Bartlett Tree Research Laboratory Funds PhD Studentships

by | Apr 21, 2015 | Featured Slider, Latest, News

With government cuts to all areas of academia then funding for PhD studentships has become scarce. With UK trees under threat from several potentially devastating pests and diseases funding is now required more than ever. For these reasons the Bartlett Tree Research Laboratory has recently funded 3 PhD Studentships at the University of Reading

PhD 1: With recent national interest focused on diseases such as Acute Oak Decline and Sudden Oak Death it is important to remember honey fungus is still probably the number one killer of trees in the UK. For this reason Mr Luke Hailey will be evaluating the potential of fungal and bacterial bio-control agents such as Trichoderma and Bacillus in combination with plant defence activators such as phosphites to aid in the management of this soil borne disease. It is anticipated results will also have applicability to other soil borne diseases such as Phytophthora. Luke will be supervised by Dr Glynn Percival (Bartlett) and Dr Robert Jackson (University of Reading)

PhD 2: It is widely appreciated that soil amendments at the time of planting can have a huge impact on tree transplant survival and tolerance to environmental stresses such as drought and salinity; problems that frequently occur in urban landscapes. Biochar is a highly purified form of charcoal that when used as a soil amendment has been shown to significantly improve the healthy and disease resistance properties of trees. Miss Emma Schaffert will be investigating the potential of Biochar as a soil amendment to enhance drought tolerance and improve transplant survival rates of trees following planting. Emma will be supervised by Dr Gillian Rose (University of Reading) and Dr Glynn Percival (Bartlett). In addition Carbon Gold, a leading supplier of Biochar based products have agreed to act as an industrial partner.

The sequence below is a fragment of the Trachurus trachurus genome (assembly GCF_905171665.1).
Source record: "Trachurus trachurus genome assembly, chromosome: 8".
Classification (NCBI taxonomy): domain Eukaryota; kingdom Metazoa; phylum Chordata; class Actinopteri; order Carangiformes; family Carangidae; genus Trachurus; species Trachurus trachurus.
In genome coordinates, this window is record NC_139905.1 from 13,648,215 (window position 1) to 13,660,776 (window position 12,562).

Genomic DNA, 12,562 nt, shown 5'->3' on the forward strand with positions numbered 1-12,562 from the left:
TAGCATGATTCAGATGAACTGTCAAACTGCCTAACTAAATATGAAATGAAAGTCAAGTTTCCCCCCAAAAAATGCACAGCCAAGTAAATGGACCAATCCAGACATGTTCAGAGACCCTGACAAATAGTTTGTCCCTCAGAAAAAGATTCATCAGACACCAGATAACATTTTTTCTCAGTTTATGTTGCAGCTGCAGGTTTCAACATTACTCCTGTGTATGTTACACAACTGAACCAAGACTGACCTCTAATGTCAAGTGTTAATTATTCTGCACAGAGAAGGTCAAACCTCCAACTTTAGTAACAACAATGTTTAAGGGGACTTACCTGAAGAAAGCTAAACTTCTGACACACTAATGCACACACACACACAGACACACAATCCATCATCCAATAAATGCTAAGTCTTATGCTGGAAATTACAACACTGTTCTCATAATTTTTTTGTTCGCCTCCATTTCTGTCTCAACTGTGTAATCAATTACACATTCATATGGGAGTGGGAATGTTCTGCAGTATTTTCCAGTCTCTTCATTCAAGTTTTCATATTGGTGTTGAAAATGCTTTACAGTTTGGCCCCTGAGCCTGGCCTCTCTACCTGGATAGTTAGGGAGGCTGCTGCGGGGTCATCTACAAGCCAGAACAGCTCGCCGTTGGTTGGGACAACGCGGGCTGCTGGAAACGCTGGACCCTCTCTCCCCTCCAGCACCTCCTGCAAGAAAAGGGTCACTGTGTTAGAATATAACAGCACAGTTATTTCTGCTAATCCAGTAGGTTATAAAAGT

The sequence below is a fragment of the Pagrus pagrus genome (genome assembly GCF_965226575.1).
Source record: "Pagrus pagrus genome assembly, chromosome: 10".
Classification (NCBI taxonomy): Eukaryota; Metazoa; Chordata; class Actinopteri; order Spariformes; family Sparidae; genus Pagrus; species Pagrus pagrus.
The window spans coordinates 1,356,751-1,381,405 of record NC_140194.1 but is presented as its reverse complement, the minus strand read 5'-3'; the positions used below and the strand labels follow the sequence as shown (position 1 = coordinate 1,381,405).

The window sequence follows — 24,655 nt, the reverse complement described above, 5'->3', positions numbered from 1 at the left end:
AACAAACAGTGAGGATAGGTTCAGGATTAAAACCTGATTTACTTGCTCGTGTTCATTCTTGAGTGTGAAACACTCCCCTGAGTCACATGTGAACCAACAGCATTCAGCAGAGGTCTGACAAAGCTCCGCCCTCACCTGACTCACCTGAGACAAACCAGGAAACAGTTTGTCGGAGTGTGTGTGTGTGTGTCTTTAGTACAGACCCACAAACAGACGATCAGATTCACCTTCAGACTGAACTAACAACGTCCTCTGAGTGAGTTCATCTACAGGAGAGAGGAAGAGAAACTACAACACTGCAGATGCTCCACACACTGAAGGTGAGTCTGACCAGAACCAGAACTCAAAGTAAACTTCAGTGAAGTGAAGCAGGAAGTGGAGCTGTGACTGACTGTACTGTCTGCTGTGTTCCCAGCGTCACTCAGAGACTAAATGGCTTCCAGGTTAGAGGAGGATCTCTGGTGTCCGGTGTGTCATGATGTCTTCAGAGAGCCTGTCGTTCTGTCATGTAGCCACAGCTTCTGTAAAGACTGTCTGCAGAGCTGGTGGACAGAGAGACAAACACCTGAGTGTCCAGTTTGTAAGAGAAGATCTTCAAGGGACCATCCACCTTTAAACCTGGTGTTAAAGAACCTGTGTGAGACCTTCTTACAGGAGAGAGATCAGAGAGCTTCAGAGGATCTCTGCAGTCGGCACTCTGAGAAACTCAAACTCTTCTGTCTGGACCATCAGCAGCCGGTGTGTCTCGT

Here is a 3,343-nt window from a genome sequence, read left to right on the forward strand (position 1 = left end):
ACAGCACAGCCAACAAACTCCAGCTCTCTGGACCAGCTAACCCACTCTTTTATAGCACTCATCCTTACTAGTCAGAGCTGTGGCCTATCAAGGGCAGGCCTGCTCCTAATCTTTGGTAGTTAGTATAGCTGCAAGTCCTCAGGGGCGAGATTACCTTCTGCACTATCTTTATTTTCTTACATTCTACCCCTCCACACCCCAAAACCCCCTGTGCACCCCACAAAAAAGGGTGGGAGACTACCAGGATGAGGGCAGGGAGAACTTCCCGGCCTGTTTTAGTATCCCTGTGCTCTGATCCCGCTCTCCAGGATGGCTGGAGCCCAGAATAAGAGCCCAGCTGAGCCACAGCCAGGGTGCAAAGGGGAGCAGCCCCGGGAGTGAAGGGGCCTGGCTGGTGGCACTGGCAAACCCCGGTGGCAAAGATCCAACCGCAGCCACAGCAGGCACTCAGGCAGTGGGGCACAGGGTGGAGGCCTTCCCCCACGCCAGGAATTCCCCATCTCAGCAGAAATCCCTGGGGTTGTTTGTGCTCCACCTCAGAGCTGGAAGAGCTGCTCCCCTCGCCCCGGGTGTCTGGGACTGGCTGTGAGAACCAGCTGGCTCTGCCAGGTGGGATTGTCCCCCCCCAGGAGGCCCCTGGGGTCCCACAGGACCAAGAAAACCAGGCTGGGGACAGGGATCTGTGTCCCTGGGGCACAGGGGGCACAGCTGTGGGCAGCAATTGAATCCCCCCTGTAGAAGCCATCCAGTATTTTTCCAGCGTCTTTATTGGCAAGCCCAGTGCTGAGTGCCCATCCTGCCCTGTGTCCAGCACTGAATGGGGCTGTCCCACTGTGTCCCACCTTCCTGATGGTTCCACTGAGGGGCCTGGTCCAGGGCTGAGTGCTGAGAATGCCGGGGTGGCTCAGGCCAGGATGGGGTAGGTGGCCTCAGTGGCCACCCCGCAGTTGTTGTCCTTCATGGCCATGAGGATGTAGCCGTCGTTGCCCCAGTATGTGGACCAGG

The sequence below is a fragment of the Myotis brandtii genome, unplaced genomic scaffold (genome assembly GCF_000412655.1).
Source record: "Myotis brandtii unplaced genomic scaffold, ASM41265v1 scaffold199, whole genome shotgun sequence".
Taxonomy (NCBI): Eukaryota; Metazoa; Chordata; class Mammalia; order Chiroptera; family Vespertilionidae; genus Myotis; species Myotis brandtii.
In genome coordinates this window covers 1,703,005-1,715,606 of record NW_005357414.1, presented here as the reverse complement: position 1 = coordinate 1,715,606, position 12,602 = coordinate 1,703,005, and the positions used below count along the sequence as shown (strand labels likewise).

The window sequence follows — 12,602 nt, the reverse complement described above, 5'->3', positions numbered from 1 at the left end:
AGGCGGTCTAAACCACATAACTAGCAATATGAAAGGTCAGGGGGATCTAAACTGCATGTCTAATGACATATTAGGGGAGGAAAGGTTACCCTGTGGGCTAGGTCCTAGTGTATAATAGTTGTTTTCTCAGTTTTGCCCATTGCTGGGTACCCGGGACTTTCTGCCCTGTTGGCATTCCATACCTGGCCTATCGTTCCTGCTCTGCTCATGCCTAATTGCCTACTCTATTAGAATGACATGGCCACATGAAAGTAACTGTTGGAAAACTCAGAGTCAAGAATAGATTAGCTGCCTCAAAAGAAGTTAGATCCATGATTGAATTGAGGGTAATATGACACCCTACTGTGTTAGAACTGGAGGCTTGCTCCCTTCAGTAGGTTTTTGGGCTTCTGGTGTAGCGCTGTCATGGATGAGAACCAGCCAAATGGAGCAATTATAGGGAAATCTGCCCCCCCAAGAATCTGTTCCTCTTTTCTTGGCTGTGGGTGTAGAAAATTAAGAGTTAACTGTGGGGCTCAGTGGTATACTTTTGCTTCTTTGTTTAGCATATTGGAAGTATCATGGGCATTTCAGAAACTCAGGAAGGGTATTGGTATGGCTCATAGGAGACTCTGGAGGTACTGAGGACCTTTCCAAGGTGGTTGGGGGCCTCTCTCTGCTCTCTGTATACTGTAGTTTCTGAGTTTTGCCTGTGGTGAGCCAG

PhD 3: Urban landscapes present an environment hostile to the biology of trees i.e. soil compaction, drought, elevated pollution, salinity etc. Consequently only “tough” trees can survive such a “tough” environment. Mr Jonathan Banks will be undertaking studies to develop a blueprint for stress tolerance in ornamental trees by evaluating changes in compounds such as proteins and metabolites associated with drought tolerance in plants. Jonathan will be supervised by Dr Glynn Percival (Bartlett) and Drs Gillian Rose and John McKendrick (University of Reading).